This kind of a skills section is important because many ATS (Applicant Tracking Systems) will screen your resume for certain keywords before a human ever sees it. A simple list of relevant technical skills required in the job description does the job perfectly.
How to include soft skills on a sales resume
While technical skills are becoming more and more important in sales, the industry is still build on soft skills.
But just listing them isn’t going to cut it. Anyone can say they have good people skills or are well organized.
To stand out, you need to show that you have those skills by giving examples.
Here, you can see that someone scanning your resume can quickly see which soft skills you possess and that you’re serious about backing them up. Right away, this is going to distinguish you from most of the other sales resumes they’ve seen.
Whether you’re a retail sales associate working in a store or an outside sales manager with high-ticket clients, speaking to customers to uncover their needs and present them with the right offer is crucial.
This skill flows well into account management, which covers the long term communication with clients.
The end goal here is retaining high value users and upselling current customers to new services or add-on products. It’s where the bulk of profit for many businesses comes from, as this expansion revenue requires a lower investment from companies compared to acquiring completely new customers.
4 steps to follow when adding skills to your sales resume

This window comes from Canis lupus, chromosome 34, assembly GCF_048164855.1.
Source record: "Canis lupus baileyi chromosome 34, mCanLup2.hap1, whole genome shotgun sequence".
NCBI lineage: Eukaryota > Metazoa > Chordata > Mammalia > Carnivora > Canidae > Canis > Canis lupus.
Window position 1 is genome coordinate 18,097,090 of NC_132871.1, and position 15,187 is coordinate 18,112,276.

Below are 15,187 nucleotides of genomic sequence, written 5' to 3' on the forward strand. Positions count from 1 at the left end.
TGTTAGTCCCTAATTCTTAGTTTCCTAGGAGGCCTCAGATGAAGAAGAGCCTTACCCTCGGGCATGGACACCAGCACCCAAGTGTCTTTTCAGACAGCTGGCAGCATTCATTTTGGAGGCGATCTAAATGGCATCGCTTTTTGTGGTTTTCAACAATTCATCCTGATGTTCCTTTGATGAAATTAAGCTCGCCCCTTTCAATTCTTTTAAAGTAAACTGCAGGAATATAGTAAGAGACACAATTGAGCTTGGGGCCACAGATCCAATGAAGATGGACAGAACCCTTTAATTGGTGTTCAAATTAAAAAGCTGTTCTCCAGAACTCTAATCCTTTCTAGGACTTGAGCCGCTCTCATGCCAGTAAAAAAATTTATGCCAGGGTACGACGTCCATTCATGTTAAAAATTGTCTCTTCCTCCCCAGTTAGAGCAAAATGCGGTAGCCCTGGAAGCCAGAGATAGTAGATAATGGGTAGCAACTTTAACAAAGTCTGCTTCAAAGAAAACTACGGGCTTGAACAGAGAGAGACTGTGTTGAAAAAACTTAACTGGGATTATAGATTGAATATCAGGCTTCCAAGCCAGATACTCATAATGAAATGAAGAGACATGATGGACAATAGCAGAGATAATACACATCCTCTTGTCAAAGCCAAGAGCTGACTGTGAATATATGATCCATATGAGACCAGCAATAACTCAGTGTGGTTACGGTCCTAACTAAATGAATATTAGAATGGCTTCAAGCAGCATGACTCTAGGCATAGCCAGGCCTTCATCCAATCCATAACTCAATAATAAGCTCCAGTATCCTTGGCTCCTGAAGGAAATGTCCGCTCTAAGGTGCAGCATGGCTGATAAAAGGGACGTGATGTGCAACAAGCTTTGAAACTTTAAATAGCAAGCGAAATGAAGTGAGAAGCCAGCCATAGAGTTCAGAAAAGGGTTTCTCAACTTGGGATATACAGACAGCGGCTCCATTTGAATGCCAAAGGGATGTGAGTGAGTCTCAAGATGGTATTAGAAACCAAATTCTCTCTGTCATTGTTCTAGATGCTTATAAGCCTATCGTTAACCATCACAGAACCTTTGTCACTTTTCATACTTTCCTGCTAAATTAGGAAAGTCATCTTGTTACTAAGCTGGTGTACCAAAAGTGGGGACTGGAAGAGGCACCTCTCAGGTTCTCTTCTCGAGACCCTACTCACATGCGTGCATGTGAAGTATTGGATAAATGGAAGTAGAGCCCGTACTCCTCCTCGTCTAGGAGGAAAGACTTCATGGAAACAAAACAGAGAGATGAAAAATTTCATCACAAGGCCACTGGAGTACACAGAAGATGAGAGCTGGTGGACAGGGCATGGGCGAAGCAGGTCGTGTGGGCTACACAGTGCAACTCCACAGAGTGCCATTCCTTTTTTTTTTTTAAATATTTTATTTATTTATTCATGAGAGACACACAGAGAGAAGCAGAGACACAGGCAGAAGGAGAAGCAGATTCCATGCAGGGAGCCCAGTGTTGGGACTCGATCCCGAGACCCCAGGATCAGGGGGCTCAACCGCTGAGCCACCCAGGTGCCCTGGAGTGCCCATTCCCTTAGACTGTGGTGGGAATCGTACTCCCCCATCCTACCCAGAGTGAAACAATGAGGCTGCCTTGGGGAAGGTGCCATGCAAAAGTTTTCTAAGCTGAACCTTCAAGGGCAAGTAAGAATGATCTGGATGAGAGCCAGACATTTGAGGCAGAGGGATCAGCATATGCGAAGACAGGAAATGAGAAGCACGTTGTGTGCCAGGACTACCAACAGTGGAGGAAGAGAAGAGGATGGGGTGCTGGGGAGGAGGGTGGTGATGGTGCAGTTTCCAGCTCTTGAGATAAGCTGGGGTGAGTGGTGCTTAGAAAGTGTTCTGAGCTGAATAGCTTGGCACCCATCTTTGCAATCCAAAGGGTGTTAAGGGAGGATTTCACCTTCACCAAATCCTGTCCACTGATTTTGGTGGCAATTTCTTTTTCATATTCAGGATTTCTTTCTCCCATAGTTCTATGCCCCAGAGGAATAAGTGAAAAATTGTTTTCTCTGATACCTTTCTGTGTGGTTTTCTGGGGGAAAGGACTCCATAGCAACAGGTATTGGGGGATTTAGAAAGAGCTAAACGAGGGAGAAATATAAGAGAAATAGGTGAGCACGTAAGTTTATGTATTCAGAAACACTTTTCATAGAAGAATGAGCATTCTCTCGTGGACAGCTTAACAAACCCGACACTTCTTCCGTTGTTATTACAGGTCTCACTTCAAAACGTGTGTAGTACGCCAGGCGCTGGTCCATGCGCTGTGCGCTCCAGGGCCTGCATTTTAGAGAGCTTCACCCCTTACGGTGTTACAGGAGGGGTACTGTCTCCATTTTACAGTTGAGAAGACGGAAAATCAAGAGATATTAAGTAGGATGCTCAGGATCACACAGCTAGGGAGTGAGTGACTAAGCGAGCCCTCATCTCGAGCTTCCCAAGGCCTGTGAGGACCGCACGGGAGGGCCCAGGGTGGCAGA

Follow these four steps to match what the employer is looking for to maximize your chances of getting hired:
- Read the job description carefully and write down all of the skills it mentions.
- Then list all of your own skills. These could be hard skills like knowing a language or soft skills like working well in groups.
- See which skills match up - they don’t necessarily have to be exact matches, to raise a flag for you.
- Don’t just list the keywords - demonstrate you have these skills by giving examples from your past experience.
When it comes to sales, there are specific skills that make for a great salesperson - these have to do mainly with communicating with customers and transforming leads into high-value customers.
Choosing the right technical and soft skills for a salesperson resume
Remember your sales resume isn’t just a resume, it’s an answer to a specific job.
So, you should make sure that sales skills and keywords you use are tailored to that job posting.
Let’s take some text from a Sales Representative job offered by The Kellogg Company:
- Selling, negotiating, and executing business plans – The data doesn’t lie. You’ll utilize your tried and true fact based selling techniques to grow Kellogg’s in-store sales.